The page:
By: Robin Meyerhoff
Can traditional Customer Relationship Management (CRM) address the biggest customer-facing challenges? According to Jeremy Cox, a principal analyst at Ovum, a UK-headquartered research firm, the answer is a resounding “no.”
Even though Cox has been helping companies create effective CRM strategies for over 20 years, he believes CRM is dead and a new category has taken its place: the customer engagement platform, which helps companies ensure positive customer experiences across multiple channels.
“CRM is dead and needs to be laid to rest,” said Cox. “It’s not about recording customer interactions, it’s about engaging in relevant ways throughout every customer interaction journey, wherever it starts and wherever it finishes. That requires a customer engagement platform, not transactional CRM systems.”
I sat down with Cox to discuss the future at a recent SAP Customer Experience event. Here are four takeaways from our conversation.
Make Way For The Customer Engagement Platform
The primary challenge facing companies today is how to deliver a consistent customer experience across all customer interactions and channels. This should not be just a front office concern. Fulfillment is as important as the initial promise of providing a product or service, so companies also need to address the supply-side of the equation.
“Traditional CRM won’t cut it,” said Cox. “Today’s story is around customer experience in its totality and the ability of the enterprise to support customers in a way they will want to come back – and that market is up for grabs.”
The main players include those who fought previous CRM battles, but it’s a far more complex challenge.
While many organizations are still stitching together point solutions to address specific customer-facing functions, that’s not an effective approach. The most important thing for companies is to break down silos and make sure that every customer interaction triggers a contextually relevant response.
“Complete traceability is important and to do that you need a platform that can unify, manage and secure the underlying interaction data,” said Cox.
This should initiate the appropriate activity whether serving up personalized content or providing suitable guidance for customers. Rules-based approaches don’t scale and are too static and myopic. That’s where vendors like SAP come in as an intelligence and automation layer can prod people to do the right thing at the right time, in sync with customers.
Cox believes the old ‘cobble-it-together-yourself’ method fails and is magnified in B2C environments that are high volume. Because there are potentially millions of interactions, companies need a platform that can connect the data dots from multiple systems and address the complete customer experience.
The new direction? Put customers in the center and ensure that anyone who interacts with customers —sales, service or commerce professionals—has relevant information and insight to help customers achieve their goals. The system should also provide a horizontal layer allowing the company to dynamically orchestrate the entire customer experience.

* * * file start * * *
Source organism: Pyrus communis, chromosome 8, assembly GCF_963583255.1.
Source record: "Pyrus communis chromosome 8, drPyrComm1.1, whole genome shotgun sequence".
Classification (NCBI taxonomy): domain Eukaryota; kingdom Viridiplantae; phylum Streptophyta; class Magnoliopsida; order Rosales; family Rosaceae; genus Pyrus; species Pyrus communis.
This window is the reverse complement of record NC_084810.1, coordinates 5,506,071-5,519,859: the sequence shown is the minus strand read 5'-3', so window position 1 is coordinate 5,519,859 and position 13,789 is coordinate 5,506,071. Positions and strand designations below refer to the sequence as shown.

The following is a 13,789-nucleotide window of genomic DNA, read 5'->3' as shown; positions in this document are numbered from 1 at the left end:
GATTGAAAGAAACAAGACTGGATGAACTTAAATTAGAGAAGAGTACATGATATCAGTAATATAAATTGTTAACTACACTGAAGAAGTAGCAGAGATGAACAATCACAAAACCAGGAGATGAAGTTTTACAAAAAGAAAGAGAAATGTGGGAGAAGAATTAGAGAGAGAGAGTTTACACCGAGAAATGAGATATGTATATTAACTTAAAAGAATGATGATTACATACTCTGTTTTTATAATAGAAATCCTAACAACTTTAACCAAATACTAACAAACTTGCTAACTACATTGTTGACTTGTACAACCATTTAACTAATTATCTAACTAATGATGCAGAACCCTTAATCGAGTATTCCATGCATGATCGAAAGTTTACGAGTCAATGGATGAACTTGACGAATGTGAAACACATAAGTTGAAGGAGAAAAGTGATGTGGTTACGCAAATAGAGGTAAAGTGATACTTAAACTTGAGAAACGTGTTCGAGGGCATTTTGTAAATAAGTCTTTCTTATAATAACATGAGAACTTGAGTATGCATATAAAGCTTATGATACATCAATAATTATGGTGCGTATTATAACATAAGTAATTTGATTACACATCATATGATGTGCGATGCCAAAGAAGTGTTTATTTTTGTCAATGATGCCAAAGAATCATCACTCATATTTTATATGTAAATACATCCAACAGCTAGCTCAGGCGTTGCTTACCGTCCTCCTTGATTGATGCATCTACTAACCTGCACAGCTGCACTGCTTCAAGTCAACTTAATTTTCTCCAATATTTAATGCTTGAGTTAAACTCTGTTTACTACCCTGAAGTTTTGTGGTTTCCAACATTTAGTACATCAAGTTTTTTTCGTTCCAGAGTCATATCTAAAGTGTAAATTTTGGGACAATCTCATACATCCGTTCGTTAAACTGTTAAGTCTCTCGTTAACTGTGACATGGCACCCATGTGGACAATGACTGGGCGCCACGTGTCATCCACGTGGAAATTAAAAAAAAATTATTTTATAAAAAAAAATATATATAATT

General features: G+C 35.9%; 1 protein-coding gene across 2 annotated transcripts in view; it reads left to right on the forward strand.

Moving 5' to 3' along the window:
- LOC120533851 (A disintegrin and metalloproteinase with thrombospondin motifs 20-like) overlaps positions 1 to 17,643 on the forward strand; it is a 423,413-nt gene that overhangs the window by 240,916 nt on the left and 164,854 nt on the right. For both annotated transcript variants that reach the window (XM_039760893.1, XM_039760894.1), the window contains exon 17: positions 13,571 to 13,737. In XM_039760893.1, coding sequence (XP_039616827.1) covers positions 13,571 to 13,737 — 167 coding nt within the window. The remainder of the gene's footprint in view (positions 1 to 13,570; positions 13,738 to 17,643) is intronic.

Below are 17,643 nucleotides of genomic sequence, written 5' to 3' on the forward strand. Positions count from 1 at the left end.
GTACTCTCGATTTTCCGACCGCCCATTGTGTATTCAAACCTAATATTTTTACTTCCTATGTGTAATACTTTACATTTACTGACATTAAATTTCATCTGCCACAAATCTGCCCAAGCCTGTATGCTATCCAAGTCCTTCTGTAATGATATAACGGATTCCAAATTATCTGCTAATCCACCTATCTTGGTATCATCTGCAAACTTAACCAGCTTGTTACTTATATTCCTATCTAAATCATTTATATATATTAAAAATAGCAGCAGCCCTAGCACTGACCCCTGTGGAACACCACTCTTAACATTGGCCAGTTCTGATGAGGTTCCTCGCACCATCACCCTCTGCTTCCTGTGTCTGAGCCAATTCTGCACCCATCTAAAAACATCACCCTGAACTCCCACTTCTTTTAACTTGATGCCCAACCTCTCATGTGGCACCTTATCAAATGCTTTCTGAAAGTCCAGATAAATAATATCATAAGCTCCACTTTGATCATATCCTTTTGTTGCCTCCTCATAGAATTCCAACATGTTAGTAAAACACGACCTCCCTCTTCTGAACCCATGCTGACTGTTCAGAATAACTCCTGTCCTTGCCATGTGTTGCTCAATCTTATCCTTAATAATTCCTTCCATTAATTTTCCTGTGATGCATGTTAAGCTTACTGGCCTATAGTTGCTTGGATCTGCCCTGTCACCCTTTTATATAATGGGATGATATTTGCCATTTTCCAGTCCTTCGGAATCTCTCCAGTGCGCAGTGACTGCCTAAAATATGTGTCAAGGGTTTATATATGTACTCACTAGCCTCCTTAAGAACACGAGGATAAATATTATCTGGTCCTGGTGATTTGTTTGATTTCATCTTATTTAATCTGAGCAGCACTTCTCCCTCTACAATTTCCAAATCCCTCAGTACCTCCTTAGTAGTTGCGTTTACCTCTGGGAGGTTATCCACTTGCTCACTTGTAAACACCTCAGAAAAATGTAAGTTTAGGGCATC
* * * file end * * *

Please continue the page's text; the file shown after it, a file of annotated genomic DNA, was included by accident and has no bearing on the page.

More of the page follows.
“That’s the direction but the real-life examples are as rare as hen’s teeth,” said Cox.
Breaking Down Data Silos
To achieve a 360-degree-view of customers, data needs to flow seamlessly across the companies’ front and back end. Siloed data won’t work, according to Cox.
“If you think about omni-channel commerce, it has to involve the back end,” Cox explains. “It’s easy to buy something but it’s another thing to receive it.”
For example, if there’s a flood that might impact delivery, a response should be triggered, and the customer informed. That’s what customers expect. Making this a reality means everything needs to be connected and work in real time. Quality and veracity of data is critical.
A connected environment enables companies to become intelligent enterprises and respond quickly to customers. If there’s a customer event, that will initiate change that ripples across all enterprise applications.
Tactical Approaches Don’t Work
As companies mature, Cox believes they need to move beyond tactical CRM plans that focus on one line of business. Instead, executives need to consider customer experience as part of the company’s overall growth strategy.
“Companies depend on customers for growth, so they need to treat them in a way that keeps them coming back,” said Cox. “This means maintaining relevance and adding value throughout the engagement.”
Cox described said there are two growth engines to make this happen. The first is todeliver relevant and rewarding customer experiences. The second is continuous innovation, which renews the value customers receive, either by creating in new products or services or augmenting the customer experience to create a stronger emotional attachment.
Machine Learning Is Hot, But It’s Still Early Days
Cox believes machine learning has potential to help transform CRM but it’s still very early to determine its true impact. The starting point has been very tactical with localized use cases including helping sales people determine which leads to follow or helping marketers evaluate the effectiveness of particular campaign activities.
But in the more chaotic B2C environments — with millions of interactions — rules-based technologies and localized machine learning won’t cut it, according to Cox.
“You need a network of machine learning algorithms that span the value chain and all customer touch points, to trigger contextually relevant responses in real-time, and that is a much more complex challenge,” said Cox.
This story also appears on Medium: Innovation Spotlight.